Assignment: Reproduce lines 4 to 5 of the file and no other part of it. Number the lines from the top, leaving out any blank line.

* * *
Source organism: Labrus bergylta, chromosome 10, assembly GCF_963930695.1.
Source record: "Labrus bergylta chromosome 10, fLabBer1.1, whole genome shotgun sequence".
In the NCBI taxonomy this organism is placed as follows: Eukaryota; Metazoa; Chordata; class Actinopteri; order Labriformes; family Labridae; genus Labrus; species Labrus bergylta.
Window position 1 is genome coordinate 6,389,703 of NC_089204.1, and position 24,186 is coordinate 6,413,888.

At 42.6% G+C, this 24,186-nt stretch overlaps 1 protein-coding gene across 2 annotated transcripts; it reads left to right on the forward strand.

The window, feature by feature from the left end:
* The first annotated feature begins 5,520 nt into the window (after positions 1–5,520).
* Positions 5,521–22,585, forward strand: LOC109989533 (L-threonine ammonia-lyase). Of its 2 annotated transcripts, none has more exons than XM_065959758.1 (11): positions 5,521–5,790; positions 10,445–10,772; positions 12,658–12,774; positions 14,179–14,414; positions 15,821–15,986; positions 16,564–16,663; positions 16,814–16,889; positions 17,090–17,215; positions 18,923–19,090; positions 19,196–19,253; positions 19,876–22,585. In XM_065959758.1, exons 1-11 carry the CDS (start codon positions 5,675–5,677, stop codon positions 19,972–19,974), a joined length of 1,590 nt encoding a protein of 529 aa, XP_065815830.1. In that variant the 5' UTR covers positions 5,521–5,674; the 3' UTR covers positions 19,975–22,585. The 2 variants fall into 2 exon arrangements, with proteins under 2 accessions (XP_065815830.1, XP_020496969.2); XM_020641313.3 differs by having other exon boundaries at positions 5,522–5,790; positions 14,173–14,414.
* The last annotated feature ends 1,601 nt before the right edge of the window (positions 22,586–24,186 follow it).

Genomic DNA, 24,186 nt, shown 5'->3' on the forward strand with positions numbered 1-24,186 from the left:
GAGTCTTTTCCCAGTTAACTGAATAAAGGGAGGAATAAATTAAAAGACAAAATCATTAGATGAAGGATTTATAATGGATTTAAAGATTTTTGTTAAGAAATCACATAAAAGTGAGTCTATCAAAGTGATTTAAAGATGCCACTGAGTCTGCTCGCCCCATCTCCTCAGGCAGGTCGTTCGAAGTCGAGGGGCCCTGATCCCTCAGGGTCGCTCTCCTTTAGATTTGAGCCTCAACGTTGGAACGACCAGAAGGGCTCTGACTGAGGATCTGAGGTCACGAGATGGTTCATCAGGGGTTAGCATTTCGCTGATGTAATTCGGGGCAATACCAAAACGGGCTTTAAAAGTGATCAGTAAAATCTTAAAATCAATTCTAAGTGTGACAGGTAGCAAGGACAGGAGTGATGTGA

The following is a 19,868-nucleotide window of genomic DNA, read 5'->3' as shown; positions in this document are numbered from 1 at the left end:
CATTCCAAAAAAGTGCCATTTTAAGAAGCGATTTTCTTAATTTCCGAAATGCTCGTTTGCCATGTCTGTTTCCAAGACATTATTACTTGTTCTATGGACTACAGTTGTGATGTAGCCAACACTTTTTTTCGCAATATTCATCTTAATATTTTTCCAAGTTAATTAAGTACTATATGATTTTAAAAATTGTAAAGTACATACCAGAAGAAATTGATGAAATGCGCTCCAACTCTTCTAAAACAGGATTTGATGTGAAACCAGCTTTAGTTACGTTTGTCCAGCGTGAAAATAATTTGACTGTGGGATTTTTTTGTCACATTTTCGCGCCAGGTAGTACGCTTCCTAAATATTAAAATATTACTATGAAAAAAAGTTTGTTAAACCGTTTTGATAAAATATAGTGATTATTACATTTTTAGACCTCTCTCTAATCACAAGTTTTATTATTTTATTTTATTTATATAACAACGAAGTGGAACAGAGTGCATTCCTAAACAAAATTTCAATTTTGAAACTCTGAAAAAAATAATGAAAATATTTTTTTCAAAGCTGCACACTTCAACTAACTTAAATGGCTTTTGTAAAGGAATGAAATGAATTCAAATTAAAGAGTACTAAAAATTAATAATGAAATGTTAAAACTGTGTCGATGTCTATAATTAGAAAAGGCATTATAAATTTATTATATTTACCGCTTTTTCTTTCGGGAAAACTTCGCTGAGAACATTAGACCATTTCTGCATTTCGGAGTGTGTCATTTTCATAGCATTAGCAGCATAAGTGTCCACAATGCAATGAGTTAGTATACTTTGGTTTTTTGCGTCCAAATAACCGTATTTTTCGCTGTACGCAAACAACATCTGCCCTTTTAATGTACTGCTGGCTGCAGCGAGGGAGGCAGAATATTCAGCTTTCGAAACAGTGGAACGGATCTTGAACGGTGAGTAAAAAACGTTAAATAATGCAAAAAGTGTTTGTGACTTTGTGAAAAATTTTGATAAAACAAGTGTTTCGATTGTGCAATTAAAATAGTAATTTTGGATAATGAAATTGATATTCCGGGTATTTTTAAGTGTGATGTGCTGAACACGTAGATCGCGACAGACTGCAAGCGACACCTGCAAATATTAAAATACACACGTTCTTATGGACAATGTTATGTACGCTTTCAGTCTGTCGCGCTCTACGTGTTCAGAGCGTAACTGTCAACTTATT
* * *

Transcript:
Window position 1 is genome coordinate 6,389,703 of NC_089204.1, and position 24,186 is coordinate 6,413,888.

At 42.6% G+C, this 24,186-nt stretch overlaps 1 protein-coding gene across 2 annotated transcripts; it reads left to right on the forward strand.